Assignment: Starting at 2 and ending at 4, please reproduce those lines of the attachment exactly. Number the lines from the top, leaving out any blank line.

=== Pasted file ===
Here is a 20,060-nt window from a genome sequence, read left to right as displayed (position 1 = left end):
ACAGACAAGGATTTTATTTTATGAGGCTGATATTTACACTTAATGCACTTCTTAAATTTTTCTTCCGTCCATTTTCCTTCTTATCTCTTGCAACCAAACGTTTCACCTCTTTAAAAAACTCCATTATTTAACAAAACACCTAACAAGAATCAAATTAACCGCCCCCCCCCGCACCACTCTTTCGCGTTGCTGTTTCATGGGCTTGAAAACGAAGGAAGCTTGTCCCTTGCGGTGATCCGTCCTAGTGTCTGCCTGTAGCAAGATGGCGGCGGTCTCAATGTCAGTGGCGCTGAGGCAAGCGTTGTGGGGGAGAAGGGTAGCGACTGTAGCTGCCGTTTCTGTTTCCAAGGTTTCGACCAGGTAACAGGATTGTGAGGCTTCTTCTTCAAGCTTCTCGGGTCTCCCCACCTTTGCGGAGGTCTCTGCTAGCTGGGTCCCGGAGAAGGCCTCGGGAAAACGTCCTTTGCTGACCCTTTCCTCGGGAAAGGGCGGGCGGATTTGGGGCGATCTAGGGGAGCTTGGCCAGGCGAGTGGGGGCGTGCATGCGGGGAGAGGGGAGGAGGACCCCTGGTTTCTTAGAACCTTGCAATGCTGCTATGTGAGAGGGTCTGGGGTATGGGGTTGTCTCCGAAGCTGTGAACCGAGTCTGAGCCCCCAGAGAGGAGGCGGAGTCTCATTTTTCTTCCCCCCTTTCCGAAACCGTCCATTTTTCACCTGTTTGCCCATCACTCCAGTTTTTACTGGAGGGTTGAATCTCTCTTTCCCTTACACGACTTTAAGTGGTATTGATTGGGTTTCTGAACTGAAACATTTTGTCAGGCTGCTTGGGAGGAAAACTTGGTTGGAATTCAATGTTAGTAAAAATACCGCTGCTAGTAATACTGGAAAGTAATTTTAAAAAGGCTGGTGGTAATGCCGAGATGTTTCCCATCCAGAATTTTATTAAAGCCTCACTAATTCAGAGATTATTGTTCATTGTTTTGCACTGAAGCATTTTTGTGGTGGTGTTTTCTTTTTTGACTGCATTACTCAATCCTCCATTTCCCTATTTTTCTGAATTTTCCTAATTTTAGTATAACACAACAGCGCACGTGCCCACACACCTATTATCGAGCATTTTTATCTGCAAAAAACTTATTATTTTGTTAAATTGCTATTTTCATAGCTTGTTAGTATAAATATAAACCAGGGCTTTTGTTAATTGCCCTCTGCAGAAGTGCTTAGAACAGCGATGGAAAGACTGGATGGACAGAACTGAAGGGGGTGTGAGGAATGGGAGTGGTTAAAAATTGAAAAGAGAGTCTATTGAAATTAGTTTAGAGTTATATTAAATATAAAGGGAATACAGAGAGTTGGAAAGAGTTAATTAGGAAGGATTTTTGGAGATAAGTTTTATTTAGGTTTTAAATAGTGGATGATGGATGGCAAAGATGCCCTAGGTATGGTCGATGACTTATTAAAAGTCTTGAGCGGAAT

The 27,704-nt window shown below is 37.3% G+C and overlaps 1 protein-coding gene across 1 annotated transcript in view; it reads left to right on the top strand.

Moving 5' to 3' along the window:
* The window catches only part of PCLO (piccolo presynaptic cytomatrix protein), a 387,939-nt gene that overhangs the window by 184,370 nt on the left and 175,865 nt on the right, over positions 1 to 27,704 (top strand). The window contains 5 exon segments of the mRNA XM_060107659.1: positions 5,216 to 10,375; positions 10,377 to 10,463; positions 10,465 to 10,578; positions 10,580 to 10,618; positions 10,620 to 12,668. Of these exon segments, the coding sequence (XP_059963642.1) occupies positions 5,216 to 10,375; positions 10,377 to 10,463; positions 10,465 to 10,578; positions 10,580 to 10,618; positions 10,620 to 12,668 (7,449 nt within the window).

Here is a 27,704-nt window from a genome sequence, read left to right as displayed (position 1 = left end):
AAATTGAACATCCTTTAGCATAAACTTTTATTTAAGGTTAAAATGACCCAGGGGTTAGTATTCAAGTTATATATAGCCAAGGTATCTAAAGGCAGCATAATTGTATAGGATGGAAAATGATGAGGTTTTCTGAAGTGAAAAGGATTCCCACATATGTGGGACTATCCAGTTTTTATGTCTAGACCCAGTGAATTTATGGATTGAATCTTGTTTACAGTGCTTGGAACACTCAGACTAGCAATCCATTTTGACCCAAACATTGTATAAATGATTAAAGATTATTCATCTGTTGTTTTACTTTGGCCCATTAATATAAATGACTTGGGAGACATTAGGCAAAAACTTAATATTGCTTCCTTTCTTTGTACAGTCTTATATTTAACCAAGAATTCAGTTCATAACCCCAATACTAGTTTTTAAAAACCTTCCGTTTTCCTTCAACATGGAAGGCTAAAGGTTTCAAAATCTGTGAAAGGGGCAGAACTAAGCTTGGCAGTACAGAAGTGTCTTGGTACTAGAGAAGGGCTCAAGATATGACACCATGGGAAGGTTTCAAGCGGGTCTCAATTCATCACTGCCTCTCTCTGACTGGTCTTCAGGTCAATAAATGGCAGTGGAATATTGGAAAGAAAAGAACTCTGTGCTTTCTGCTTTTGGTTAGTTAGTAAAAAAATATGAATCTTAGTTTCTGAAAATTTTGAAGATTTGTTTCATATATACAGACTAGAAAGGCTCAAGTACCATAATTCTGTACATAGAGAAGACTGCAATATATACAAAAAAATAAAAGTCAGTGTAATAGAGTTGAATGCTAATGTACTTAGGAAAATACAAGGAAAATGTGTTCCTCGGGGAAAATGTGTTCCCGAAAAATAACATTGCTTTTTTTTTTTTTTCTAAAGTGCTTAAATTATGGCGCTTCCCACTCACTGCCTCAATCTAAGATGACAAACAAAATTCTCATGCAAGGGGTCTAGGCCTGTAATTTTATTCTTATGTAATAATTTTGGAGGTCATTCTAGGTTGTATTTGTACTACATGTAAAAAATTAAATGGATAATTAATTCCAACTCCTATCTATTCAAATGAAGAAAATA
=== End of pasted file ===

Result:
ACAGACAAGGATTTTATTTTATGAGGCTGATATTTACACTTAATGCACTTCTTAAATTTTTCTTCCGTCCATTTTCCTTCTTATCTCTTGCAACCAAACGTTTCACCTCTTTAAAAAACTCCATTATTTAACAAAACACCTAACAAGAATCAAATTAACCGCCCCCCCCCGCACCACTCTTTCGCGTTGCTGTTTCATGGGCTTGAAAACGAAGGAAGCTTGTCCCTTGCGGTGATCCGTCCTAGTGTCTGCCTGTAGCAAGATGGCGGCGGTCTCAATGTCAGTGGCGCTGAGGCAAGCGTTGTGGGGGAGAAGGGTAGCGACTGTAGCTGCCGTTTCTGTTTCCAAGGTTTCGACCAGGTAACAGGATTGTGAGGCTTCTTCTTCAAGCTTCTCGGGTCTCCCCACCTTTGCGGAGGTCTCTGCTAGCTGGGTCCCGGAGAAGGCCTCGGGAAAACGTCCTTTGCTGACCCTTTCCTCGGGAAAGGGCGGGCGGATTTGGGGCGATCTAGGGGAGCTTGGCCAGGCGAGTGGGGGCGTGCATGCGGGGAGAGGGGAGGAGGACCCCTGGTTTCTTAGAACCTTGCAATGCTGCTATGTGAGAGGGTCTGGGGTATGGGGTTGTCTCCGAAGCTGTGAACCGAGTCTGAGCCCCCAGAGAGGAGGCGGAGTCTCATTTTTCTTCCCCCCTTTCCGAAACCGTCCATTTTTCACCTGTTTGCCCATCACTCCAGTTTTTACTGGAGGGTTGAATCTCTCTTTCCCTTACACGACTTTAAGTGGTATTGATTGGGTTTCTGAACTGAAACATTTTGTCAGGCTGCTTGGGAGGAAAACTTGGTTGGAATTCAATGTTAGTAAAAATACCGCTGCTAGTAATACTGGAAAGTAATTTTAAAAAGGCTGGTGGTAATGCCGAGATGTTTCCCATCCAGAATTTTATTAAAGCCTCACTAATTCAGAGATTATTGTTCATTGTTTTGCACTGAAGCATTTTTGTGGTGGTGTTTTCTTTTTTGACTGCATTACTCAATCCTCCATTTCCCTATTTTTCTGAATTTTCCTAATTTTAGTATAACACAACAGCGCACGTGCCCACACACCTATTATCGAGCATTTTTATCTGCAAAAAACTTATTATTTTGTTAAATTGCTATTTTCATAGCTTGTTAGTATAAATATAAACCAGGGCTTTTGTTAATTGCCCTCTGCAGAAGTGCTTAGAACAGCGATGGAAAGACTGGATGGACAGAACTGAAGGGGGTGTGAGGAATGGGAGTGGTTAAAAATTGAAAAGAGAGTCTATTGAAATTAGTTTAGAGTTATATTAAATATAAAGGGAATACAGAGAGTTGGAAAGAGTTAATTAGGAAGGATTTTTGGAGATAAGTTTTATTTAGGTTTTAAATAGTGGATGATGGATGGCAAAGATGCCCTAGGTATGGTCGATGACTTATTAAAAGTCTTGAGCGGAAT

The 27,704-nt window shown below is 37.3% G+C and overlaps 1 protein-coding gene across 1 annotated transcript in view; it reads left to right on the top strand.

Moving 5' to 3' along the window: